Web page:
Daily brief: U.S. kills al-Qaeda figure – Officials
Death from above A U.S. official said Thursday that a man known as Abu Hafs al-Shahri, identified as al-Qaeda’s chief of operations in Pakistan, had been killed earlier this week in Waziristan (NYT, Guardian, Tel, WSJ, AFP, CNN, Post, BBC, Reuters, ET, AP, CBS, ABC, DT). While officials have not confirmed the cause of death ...
Death from above
Death from above
A U.S. official said Thursday that a man known as Abu Hafs al-Shahri, identified as al-Qaeda’s chief of operations in Pakistan, had been killed earlier this week in Waziristan (NYT, Guardian, Tel, WSJ, AFP, CNN, Post, BBC, Reuters, ET, AP, CBS, ABC, DT). While officials have not confirmed the cause of death for al-Shahri, a former bodyguard for Osama bin Laden, it is believed that he was killed in a drone strike Sunday that targeted a vehicle and house in North Waziristan. Officials said that al-Shahri’s death "removes a key threat in Pakistan," though Pakistani army spokesman Maj. Gen. Athar Abbas said that al-Shahri’s death had not been confirmed (Post, Reuters).
In Karachi, police and paramilitary Rangers have detained at least 100 people believed to be involved with the current outbreak of violence in the city (ET, Dawn). On Thursday, police formally booked the head of the Sindhi nationalist party Jeay Sindh Qaumi Mahaz (JSQM), Bashir Qureshi, on charges of possessing illegal weapons (Dawn). Muttahida Qaumi Movement (MQM) leader Altaf Hussain called Pakistani president Asif Ali Zardari on Thursday to discuss the violence in Karachi and the flooding in Sindh (Dawn). The continued flooding has prompted prime minister Yousaf Raza Gilani to cancel his planned trip to New York for the U.N. General Assembly meeting next week (Tel, Tel, AP, ET).
The death toll in the suicide bombing of a funeral in Dir Thursday rose to 40 overnight (Reuters, NYT, BBC, Dawn, DT).The United States Department of State on Thursday designated the Indian Mujahideen as a banned terrorist group, citing its role in several high-profile attacks in India as well as its links with Pakistan-based militant groups, including Lashkar-e-Taiba (LeT), Jaish-e-Muhammad (JeM), and Harakat ul-Jihad-i-Islami (HuJI) (CNN, WSJ, Reuters, AFP). And during meetings Thursday about Pakistan’s energy situation a U.S. delegation "expressed its serious reservations" about a planned energy pipeline from Iran to Pakistan (DT, Dawn). Bonus read: Michael Kugelman, "Tilting toward Tehran?" (FP).
Two stories round out the day: Pakistani and Afghan officials will meet for strategic talks today, and Pakistan will reportedly call on Kabul to better control militant groups engaging in cross-border attacks in Pakistan (ET). And the Pakistan Ordnance Factory booth at a major arms expo in London has been shut down after materials advertising cluster munitions, banned in the UK, were found at its stand (ET).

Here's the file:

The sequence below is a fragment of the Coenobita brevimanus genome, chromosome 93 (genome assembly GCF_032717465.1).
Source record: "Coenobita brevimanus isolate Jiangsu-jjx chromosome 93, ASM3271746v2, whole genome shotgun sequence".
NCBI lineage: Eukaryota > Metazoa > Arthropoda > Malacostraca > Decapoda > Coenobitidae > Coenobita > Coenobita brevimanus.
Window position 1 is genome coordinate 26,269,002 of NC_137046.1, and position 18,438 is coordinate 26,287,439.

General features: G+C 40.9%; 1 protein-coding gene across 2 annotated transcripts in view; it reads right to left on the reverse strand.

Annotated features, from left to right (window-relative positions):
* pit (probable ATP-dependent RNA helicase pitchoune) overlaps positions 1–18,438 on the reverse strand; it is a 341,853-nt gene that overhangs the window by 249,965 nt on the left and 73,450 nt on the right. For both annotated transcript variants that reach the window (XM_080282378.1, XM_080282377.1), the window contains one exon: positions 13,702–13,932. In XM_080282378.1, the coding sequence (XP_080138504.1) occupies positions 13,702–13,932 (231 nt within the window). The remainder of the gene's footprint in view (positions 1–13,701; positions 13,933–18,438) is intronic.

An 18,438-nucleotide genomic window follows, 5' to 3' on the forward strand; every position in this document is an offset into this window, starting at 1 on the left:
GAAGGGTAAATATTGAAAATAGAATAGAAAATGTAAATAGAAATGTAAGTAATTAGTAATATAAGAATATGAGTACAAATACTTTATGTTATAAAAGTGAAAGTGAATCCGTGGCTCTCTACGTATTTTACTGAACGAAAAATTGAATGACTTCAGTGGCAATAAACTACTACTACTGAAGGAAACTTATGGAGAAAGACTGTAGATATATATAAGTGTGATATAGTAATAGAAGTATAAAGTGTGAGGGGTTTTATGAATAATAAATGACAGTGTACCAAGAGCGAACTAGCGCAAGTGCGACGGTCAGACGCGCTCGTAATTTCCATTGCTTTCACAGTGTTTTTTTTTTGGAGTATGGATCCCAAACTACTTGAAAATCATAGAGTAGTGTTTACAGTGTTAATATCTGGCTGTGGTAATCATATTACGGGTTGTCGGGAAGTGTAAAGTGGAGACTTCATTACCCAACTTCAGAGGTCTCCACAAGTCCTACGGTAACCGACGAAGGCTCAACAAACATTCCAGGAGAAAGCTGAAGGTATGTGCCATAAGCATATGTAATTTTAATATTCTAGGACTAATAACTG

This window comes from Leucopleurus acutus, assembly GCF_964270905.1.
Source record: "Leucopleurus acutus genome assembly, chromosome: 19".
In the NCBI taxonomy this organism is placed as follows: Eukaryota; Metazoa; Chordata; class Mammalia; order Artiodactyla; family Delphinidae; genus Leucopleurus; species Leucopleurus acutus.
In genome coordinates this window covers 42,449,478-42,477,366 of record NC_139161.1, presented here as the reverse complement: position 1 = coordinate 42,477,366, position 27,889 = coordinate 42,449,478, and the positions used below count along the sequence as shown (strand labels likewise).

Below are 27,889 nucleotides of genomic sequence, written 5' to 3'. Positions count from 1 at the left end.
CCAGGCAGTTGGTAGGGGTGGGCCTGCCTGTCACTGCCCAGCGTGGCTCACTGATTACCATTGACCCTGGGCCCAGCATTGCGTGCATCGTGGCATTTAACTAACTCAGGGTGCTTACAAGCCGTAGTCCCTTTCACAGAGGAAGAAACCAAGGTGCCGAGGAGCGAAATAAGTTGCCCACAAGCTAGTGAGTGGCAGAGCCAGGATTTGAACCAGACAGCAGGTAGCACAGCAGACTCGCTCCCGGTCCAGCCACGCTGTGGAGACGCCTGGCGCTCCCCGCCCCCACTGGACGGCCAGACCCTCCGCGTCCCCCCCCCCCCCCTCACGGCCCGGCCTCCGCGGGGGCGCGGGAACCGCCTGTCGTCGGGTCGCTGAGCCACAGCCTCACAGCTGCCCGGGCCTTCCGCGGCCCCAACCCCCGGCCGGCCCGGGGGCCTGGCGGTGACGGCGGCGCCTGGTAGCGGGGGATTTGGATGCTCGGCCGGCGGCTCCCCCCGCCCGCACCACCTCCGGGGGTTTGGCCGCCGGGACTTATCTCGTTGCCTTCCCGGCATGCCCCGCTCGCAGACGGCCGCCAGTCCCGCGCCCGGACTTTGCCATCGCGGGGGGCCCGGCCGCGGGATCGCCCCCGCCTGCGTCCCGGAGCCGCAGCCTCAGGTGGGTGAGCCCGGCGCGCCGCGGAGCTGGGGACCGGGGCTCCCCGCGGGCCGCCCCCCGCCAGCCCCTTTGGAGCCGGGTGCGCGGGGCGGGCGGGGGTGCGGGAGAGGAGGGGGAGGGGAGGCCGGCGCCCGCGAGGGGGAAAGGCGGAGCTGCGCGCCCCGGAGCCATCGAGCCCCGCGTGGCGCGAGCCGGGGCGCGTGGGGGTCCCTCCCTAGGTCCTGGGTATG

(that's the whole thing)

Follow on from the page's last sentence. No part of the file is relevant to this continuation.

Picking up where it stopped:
Phone a friend
The International Security Assistance Force (ISAF) announced Thursday that they had arrested two suspects in this week’s deadly attacks in Kabul, an alleged member of the Taliban and the other a member of the Haqqani Network, while Afghanistan’s interior minister said six of the attackers used cell phones to call numbers outside of Afghanistan during the assault (Tel, Reuters). ISAF commander Maj. Gen. Tim Evans said Thursday that international forces had disrupted several attacks planned to coincide with the anniversary of the 9/11 attacks, as the Kabul attack continues to raise questions about the capabilities of Afghan security forces as foreign troops begin to transition away from maintaining security in the country (AFP, TIME).
Also today, Kevin Sieff has a must-read on the continued draw of militancy for Afghanistan’s youth, even for those who have spent time in government deradicalization programs (Post). Karen DeYoung reports on a Congressional hearing Thursday investigating waste and corruption in American trucking contracts in Afghanistan (Post). And Reuters explains how satellite technology is helping the military find Improvised Explosive Devices (IEDs) in Afghanistan (Reuters).
A day at the zoo
Kabul’s mayor Muhammad Younus Nawandish announced Thursday that 80 percent of Kabul’s once-famous zoo had been rebuilt, after suffering extensive damage from 30 years of war and neglect (Pajhwok). The zoo draws up to 2,000 visitors a day, with that number rising to nearly 8,000 on Thursdays and Fridays.
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